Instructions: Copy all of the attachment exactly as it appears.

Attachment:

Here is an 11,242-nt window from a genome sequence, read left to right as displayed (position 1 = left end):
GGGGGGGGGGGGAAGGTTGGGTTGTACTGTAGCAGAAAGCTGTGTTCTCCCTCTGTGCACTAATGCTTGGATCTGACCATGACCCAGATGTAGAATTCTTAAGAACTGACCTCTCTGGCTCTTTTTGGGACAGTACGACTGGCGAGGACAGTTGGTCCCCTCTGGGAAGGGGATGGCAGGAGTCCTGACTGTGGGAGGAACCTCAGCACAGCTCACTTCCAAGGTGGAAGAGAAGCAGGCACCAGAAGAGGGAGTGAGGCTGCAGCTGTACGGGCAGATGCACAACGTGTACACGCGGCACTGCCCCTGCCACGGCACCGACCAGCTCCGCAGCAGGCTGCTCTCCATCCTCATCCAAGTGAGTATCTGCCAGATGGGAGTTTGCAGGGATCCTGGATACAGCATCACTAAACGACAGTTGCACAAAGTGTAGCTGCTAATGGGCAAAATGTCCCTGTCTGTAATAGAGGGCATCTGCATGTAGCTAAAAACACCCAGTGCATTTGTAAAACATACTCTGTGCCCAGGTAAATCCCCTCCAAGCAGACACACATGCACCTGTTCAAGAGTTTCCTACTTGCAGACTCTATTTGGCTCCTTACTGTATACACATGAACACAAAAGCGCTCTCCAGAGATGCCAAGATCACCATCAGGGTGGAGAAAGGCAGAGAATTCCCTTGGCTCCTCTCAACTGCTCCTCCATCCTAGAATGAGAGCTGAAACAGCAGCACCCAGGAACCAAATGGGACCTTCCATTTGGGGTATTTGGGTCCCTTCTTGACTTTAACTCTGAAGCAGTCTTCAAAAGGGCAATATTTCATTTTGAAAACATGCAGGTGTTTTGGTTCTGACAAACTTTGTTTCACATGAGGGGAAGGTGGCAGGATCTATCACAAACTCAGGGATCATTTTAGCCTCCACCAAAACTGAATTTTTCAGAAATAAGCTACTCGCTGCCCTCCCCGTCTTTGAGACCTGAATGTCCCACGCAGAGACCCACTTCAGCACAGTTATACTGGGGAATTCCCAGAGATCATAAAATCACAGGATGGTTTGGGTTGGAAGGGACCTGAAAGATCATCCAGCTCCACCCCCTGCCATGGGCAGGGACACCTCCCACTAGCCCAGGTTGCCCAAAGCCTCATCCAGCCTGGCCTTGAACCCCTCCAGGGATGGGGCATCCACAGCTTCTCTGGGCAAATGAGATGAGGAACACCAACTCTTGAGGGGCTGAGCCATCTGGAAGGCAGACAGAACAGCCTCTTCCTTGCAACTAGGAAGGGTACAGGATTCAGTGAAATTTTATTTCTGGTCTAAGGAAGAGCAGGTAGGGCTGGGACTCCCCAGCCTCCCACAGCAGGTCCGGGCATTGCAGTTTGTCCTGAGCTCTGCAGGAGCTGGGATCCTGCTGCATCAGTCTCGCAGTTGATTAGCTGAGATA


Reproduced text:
Here is an 11,242-nt window from a genome sequence, read left to right as displayed (position 1 = left end):
GGGGGGGGGGGGAAGGTTGGGTTGTACTGTAGCAGAAAGCTGTGTTCTCCCTCTGTGCACTAATGCTTGGATCTGACCATGACCCAGATGTAGAATTCTTAAGAACTGACCTCTCTGGCTCTTTTTGGGACAGTACGACTGGCGAGGACAGTTGGTCCCCTCTGGGAAGGGGATGGCAGGAGTCCTGACTGTGGGAGGAACCTCAGCACAGCTCACTTCCAAGGTGGAAGAGAAGCAGGCACCAGAAGAGGGAGTGAGGCTGCAGCTGTACGGGCAGATGCACAACGTGTACACGCGGCACTGCCCCTGCCACGGCACCGACCAGCTCCGCAGCAGGCTGCTCTCCATCCTCATCCAAGTGAGTATCTGCCAGATGGGAGTTTGCAGGGATCCTGGATACAGCATCACTAAACGACAGTTGCACAAAGTGTAGCTGCTAATGGGCAAAATGTCCCTGTCTGTAATAGAGGGCATCTGCATGTAGCTAAAAACACCCAGTGCATTTGTAAAACATACTCTGTGCCCAGGTAAATCCCCTCCAAGCAGACACACATGCACCTGTTCAAGAGTTTCCTACTTGCAGACTCTATTTGGCTCCTTACTGTATACACATGAACACAAAAGCGCTCTCCAGAGATGCCAAGATCACCATCAGGGTGGAGAAAGGCAGAGAATTCCCTTGGCTCCTCTCAACTGCTCCTCCATCCTAGAATGAGAGCTGAAACAGCAGCACCCAGGAACCAAATGGGACCTTCCATTTGGGGTATTTGGGTCCCTTCTTGACTTTAACTCTGAAGCAGTCTTCAAAAGGGCAATATTTCATTTTGAAAACATGCAGGTGTTTTGGTTCTGACAAACTTTGTTTCACATGAGGGGAAGGTGGCAGGATCTATCACAAACTCAGGGATCATTTTAGCCTCCACCAAAACTGAATTTTTCAGAAATAAGCTACTCGCTGCCCTCCCCGTCTTTGAGACCTGAATGTCCCACGCAGAGACCCACTTCAGCACAGTTATACTGGGGAATTCCCAGAGATCATAAAATCACAGGATGGTTTGGGTTGGAAGGGACCTGAAAGATCATCCAGCTCCACCCCCTGCCATGGGCAGGGACACCTCCCACTAGCCCAGGTTGCCCAAAGCCTCATCCAGCCTGGCCTTGAACCCCTCCAGGGATGGGGCATCCACAGCTTCTCTGGGCAAATGAGATGAGGAACACCAACTCTTGAGGGGCTGAGCCATCTGGAAGGCAGACAGAACAGCCTCTTCCTTGCAACTAGGAAGGGTACAGGATTCAGTGAAATTTTATTTCTGGTCTAAGGAAGAGCAGGTAGGGCTGGGACTCCCCAGCCTCCCACAGCAGGTCCGGGCATTGCAGTTTGTCCTGAGCTCTGCAGGAGCTGGGATCCTGCTGCATCAGTCTCGCAGTTGATTAGCTGAGATA